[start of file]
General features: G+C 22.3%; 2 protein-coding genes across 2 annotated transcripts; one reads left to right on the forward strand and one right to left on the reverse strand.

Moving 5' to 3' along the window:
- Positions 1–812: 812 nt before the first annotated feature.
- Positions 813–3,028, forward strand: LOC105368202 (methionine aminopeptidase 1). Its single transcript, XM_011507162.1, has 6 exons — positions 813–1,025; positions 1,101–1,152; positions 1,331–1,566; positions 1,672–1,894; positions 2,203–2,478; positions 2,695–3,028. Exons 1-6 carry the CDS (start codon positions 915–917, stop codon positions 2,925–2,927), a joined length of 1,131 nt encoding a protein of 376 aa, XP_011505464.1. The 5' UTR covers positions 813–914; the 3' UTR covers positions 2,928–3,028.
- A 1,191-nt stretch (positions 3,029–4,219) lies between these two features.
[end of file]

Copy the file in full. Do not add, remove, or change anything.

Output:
General features: G+C 22.3%; 2 protein-coding genes across 2 annotated transcripts; one reads left to right on the forward strand and one right to left on the reverse strand.

Moving 5' to 3' along the window:
- Positions 1–812: 812 nt before the first annotated feature.
- Positions 813–3,028, forward strand: LOC105368202 (methionine aminopeptidase 1). Its single transcript, XM_011507162.1, has 6 exons — positions 813–1,025; positions 1,101–1,152; positions 1,331–1,566; positions 1,672–1,894; positions 2,203–2,478; positions 2,695–3,028. Exons 1-6 carry the CDS (start codon positions 915–917, stop codon positions 2,925–2,927), a joined length of 1,131 nt encoding a protein of 376 aa, XP_011505464.1. The 5' UTR covers positions 813–914; the 3' UTR covers positions 2,928–3,028.
- A 1,191-nt stretch (positions 3,029–4,219) lies between these two features.